[Taxacom] early extant angiosperms

Steve Manning sdmanning at asub.edu
Sat Feb 20 15:22:31 CST 2010

I would vote for "early-divergent angiosperms" to avoid the 
suggestion that they are close enough together to be a "single" group 
giving rise to monocots and all other dicots or all other angiosperms.


At 09:12 PM 2/19/2010, Kenneth Kinman wrote:
>Dear All,
>         I've been reading some recent papers on early angiosperms
>(especially their floral evolution).  There is frequent (but informal)
>reference to what I formally refer to as Class Magnoliopsida (basal
>dicots).  Some workers tend to refer to this paraphyletic group as
>"early-divergent extant angiosperms", while other (like Endress) seem to
>prefer calling them "basal angiosperms".  But not surprisingly they are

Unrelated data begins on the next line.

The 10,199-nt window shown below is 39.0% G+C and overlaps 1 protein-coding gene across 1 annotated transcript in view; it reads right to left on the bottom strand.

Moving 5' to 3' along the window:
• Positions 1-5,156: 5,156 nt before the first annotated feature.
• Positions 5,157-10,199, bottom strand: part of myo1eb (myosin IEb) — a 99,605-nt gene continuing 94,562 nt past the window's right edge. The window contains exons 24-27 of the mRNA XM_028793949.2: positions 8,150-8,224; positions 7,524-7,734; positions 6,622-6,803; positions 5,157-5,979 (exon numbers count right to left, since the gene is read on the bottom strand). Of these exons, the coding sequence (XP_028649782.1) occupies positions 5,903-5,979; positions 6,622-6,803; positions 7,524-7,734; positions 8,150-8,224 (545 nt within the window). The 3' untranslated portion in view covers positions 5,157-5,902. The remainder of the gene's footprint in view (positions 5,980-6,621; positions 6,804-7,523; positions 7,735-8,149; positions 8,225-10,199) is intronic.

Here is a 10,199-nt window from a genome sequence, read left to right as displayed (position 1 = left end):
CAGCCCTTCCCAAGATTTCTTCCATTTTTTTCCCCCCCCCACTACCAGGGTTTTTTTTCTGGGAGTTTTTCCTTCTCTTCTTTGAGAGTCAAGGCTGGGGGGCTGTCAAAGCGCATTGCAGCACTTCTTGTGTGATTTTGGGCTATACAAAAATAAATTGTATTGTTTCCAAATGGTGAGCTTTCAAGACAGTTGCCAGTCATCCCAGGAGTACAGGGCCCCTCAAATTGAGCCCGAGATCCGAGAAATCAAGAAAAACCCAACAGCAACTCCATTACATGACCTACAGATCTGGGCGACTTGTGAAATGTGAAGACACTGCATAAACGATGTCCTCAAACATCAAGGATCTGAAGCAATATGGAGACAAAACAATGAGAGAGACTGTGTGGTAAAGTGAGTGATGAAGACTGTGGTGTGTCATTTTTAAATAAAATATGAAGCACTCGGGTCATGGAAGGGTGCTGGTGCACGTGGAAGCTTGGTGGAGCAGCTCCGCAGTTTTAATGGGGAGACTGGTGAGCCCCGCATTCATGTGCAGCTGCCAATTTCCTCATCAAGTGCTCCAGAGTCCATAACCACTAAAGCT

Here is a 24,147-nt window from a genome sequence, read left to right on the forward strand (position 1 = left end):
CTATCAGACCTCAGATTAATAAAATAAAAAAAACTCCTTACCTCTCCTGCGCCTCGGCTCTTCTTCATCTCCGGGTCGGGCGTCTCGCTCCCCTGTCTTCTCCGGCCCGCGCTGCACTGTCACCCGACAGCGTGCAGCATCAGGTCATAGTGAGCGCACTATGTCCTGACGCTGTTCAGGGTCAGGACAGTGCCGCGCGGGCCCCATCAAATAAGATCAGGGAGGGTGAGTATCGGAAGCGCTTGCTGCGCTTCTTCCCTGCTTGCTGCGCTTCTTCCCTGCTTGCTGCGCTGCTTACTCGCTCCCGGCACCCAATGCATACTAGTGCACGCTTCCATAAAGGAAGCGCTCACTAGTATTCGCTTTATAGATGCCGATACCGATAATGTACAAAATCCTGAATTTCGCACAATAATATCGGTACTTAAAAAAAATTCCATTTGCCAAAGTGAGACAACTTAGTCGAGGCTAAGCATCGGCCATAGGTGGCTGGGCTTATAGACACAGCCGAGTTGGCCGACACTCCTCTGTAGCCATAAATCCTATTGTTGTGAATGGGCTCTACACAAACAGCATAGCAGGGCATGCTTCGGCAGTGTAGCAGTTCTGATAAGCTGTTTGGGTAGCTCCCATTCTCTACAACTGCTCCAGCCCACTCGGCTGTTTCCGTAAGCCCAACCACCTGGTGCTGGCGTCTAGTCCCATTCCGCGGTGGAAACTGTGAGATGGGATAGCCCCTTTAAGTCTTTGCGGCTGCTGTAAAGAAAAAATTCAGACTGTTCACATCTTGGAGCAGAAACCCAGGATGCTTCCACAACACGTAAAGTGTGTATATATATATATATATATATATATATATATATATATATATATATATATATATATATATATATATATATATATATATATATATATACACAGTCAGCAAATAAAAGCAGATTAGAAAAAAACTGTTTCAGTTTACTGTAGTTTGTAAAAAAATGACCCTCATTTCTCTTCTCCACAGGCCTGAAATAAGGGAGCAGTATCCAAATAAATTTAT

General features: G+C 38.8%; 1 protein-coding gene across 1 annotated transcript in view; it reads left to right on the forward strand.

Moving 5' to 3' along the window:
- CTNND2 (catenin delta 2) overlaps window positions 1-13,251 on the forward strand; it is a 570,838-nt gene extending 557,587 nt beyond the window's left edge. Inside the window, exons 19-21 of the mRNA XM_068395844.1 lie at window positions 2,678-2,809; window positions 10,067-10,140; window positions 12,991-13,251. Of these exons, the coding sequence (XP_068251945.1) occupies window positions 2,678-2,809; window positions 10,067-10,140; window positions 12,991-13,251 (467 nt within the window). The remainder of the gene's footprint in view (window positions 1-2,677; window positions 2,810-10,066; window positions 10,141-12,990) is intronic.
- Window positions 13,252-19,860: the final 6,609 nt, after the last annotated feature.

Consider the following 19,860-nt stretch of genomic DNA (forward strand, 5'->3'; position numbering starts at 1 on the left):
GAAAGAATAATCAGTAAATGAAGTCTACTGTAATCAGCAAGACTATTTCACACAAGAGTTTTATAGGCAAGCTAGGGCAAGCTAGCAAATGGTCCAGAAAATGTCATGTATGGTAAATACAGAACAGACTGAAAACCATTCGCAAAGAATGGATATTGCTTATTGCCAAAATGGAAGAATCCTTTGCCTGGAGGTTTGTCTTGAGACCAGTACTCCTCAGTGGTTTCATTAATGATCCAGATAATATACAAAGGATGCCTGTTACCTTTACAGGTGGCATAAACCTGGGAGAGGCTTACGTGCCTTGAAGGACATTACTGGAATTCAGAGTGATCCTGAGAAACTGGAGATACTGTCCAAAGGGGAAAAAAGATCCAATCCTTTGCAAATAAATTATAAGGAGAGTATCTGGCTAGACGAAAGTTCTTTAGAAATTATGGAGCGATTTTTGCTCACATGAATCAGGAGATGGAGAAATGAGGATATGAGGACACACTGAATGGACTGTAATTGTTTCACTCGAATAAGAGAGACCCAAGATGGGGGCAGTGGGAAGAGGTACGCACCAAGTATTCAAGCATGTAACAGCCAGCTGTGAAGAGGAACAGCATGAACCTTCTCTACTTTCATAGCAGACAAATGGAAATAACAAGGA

>not inclined to attach a formal taxon to this paraphyletic grouping, no
>matter how important and useful they obviously find it.
>        Anyway, I'm quite happy to continue formally recognizing this
>group as Class Magnoliopsida, but I wonder which of the common names
>would be preferable.  We are all referring to extant forms, so I don't
>feel a great need to include that particular detail, but otherwise,
>which of the follow three would be preferable as a common name of my
>Class Magnoliopsida: (1) basal dicots; (2) basal angiosperms; or (3)
>early-divergent angiosperms.  Here is the relevant part of my 2009
>classification as a reference:
>   1 Class Magnoliopsida%% (basal dicots)
>             1 Amborellales
>             2 Hydatellales (incl. Archaefructaceae)
>               B Nymphaeales
>             3 Austrobaileyales
>             4 {{Liliopsida}} (= monocots)
>             B Ceratophyllales
>             C {{Rosopsida}} (= eudicots)
>             5 Chloranthales
>             6 Piperales
>             B Canellales
>             7 Laurales
>             8 Magnoliales
>_a_ Class Liliopsida (monocots)
>_b_ Class Rosopsida (eudicots)
>       --------Ken Kinman
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